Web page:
cat killer_2015_02_09
The restaurant menu of species consumed by Australia's feral cats is exhaustive. In all, researchers have found evidence for predation on 400 different vertebrates. Image: sunphlo, Flickr

The feral cat is a relentless predator, lurking in the shadows behind every tree and beneath every bush, just waiting for an unsuspecting bird or small mammal to wander by ... and then SNAP! the domestic-cat-turned-wild has caught it between its teeth, the poor animal destined to become yet another statistic.

According to a 2013 study in the journal Nature Communications, outdoor cats – both pets and street cats – in the United States gobble up between 1.4 and 3.7 billion birds each year. And another 6.9 billion to 20.7 billion small mammals. 

Clearly, it's not as if our feral cat problem will be solved by not leaving pet food unattended in our backyards (that will certainly help with plenty of other problems, though). "Reducing the impacts of feral cats is a priority for conservation managers across the globe and success in achieving this aim requires a detailed understanding of the species’ ecology," argues researcher Tim S. Doherty of Australia's Edith Cowan University.

So Doherty and his colleagues rounded up data on what feral cats were eating in Australia and its nearby islands, and they compared that to geographic location, temperature, rainfall and other environmental factors. They published their findings online this week in the Journal of Biogeography.

Understanding the ecology of feral cats is key not just because they are such a nuisance; it's because they're a major threat to Australia's native wildlife. They're considered a "contributing factor" to declines in Australia's mammals and are classified as a "key threatening process" under the Environment Protection and Biodiversity Conservation Act.

The laundry list of species consumed by Australia's feral cats is exhaustive. In all, the researchers found evidence for predation on 400 different vertebrates including 123 birds, 58 marsupials, 57 reptiles, 27 rodents, 21 frogs, five bats and nine exotic mammals. Of those, a whopping 28 species are listed as threatened by the IUCN: three critically endangered species, five endangered, eight vulnerable and 12 near threatened. That's in addition to the multitude of invertebrates that found their way into a cat's digestive system, including insects from 13 different orders, plus spiders, scorpions, centipedes and crustaceans. It seems as if the only animals not on the menu were those physically too large to fit in the cats' jaws.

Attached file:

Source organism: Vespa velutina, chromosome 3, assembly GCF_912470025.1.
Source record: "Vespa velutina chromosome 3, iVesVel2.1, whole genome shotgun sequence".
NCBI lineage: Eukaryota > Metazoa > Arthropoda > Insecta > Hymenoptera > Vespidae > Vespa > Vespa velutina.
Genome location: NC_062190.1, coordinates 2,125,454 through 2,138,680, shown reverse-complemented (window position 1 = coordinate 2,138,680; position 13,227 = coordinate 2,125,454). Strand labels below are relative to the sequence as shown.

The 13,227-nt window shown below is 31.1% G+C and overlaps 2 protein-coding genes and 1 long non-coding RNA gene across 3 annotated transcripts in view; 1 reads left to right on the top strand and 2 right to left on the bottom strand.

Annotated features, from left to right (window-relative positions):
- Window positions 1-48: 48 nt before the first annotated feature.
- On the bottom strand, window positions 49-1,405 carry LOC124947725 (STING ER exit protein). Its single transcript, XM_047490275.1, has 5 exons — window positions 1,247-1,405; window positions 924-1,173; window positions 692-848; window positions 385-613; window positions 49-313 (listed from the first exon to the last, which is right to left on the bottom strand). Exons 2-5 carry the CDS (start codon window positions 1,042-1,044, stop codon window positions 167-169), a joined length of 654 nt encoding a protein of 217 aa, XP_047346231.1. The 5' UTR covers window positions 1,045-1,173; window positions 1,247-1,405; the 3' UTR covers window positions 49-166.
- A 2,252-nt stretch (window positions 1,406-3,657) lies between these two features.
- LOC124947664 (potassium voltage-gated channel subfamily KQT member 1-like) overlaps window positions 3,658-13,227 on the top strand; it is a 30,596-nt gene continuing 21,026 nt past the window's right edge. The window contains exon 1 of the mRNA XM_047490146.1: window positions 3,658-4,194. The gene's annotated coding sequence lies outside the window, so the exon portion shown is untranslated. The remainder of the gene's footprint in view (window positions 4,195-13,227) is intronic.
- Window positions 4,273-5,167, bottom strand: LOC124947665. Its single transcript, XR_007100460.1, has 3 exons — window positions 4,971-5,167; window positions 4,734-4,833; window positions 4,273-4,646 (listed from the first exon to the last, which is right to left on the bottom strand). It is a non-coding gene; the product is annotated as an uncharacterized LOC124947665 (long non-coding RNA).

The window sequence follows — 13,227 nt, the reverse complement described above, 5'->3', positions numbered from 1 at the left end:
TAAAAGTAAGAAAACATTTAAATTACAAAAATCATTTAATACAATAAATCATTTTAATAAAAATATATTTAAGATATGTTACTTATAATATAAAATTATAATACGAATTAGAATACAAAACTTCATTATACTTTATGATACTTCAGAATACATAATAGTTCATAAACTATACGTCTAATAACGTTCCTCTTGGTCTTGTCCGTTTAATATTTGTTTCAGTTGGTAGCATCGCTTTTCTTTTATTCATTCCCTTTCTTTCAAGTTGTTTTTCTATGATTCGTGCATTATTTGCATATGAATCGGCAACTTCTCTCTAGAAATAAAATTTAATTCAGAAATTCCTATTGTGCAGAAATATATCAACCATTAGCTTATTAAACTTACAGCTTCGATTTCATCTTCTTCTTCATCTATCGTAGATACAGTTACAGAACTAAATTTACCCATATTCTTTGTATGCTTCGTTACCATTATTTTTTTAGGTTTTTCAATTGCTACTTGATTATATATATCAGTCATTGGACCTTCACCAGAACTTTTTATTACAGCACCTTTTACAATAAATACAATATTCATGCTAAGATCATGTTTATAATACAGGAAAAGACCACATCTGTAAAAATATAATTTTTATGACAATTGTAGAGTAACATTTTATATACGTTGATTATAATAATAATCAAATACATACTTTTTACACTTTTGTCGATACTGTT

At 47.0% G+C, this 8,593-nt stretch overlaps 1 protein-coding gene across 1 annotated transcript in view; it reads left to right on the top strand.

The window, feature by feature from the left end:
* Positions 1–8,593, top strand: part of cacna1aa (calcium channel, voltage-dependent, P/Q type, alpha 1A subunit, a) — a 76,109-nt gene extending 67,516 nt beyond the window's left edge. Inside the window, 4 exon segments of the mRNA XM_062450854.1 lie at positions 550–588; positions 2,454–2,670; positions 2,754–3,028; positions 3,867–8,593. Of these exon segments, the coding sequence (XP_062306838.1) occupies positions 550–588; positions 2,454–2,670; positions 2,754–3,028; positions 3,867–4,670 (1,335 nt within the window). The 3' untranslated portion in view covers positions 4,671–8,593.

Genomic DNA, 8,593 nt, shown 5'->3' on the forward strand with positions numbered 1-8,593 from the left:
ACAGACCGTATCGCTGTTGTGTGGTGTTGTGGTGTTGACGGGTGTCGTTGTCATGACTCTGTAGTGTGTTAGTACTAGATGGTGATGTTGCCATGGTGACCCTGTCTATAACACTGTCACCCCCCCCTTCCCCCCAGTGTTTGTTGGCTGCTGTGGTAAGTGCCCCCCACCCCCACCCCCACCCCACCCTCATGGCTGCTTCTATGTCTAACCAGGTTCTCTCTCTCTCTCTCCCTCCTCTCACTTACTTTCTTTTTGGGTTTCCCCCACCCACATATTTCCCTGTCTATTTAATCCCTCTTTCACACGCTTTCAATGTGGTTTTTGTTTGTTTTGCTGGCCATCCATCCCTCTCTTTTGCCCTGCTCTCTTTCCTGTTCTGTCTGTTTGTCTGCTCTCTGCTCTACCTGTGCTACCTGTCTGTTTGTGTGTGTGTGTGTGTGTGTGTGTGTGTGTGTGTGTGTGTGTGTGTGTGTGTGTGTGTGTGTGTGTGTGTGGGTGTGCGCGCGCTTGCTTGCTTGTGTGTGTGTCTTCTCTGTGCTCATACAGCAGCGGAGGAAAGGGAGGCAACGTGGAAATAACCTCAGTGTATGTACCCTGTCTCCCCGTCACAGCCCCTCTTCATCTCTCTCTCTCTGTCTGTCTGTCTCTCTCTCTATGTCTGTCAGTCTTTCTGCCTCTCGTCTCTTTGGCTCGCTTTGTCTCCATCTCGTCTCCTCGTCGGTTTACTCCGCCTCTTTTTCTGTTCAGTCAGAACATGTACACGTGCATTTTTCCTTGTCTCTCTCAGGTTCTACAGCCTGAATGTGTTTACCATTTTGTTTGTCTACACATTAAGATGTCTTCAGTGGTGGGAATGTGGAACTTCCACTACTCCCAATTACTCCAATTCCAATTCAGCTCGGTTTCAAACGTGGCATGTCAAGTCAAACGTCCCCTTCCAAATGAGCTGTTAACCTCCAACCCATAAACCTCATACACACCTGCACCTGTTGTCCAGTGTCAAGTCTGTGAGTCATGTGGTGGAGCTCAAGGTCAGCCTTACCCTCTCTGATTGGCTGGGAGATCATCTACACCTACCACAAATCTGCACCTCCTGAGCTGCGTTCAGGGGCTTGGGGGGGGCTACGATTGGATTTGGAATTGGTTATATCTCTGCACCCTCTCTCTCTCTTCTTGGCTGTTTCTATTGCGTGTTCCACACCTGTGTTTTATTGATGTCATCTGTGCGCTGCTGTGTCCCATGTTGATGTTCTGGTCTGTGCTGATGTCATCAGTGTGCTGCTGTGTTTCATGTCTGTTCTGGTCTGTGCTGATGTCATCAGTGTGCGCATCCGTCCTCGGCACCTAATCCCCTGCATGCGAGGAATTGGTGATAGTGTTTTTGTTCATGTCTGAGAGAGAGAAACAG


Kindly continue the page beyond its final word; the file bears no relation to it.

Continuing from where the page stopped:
But the important finding? Although rabbits are the staple prey of feral cats throughout Australia, the feline predators will feast more often on rodents and small rodent-sized marsupials (called dasyurids) in areas where their choice prey can't be found. To a feral cat, a rabbit may be like a pricey filet mignon, but the cats are scrappy: if there's no rabbit around, they can easily switch to other sources of nutrition. 

Rabbits, like feral cats, are invasive in Australia. They were initially brought there as food, but as is so often the case, the rabbits eventually escaped or were let loose for sport hunting, eventually colonising the entire continent. Like the cats, the rabbits have made severe impacts on Australia's native ecosystems. Native plants are like a salad bar for them. Overconsumption doesn't just impact vegetation, but also geology. By eating up so many plants, the rabbits have caused widespread erosion. They also help themselves to crops, making them particularly unwelcome on agricultural farmlands.

What this means is that control programs aimed at culling rabbits may have the unintended consequence of increasing the likelihood of feral cat predation on other small native mammals. Of course, the answer to the feral cat problem is not to introduce more rabbits. Nor is more cats a suitable solution to the rabbit dilemma. 

"The interplay between cat diet and prey species diversity and abundance at a continental scale is complex," the researchers conclude. There is probably no good answer to the compounded problems of feral cats and invasive rabbits in Australia. Instead, the researchers suggest, conservation managers are probably limited to working at the "local landscape level." Which probably means trying to keep both rabbits and cats as far away as possible.

Top header image: Chriss Haight Pagani, Flickr

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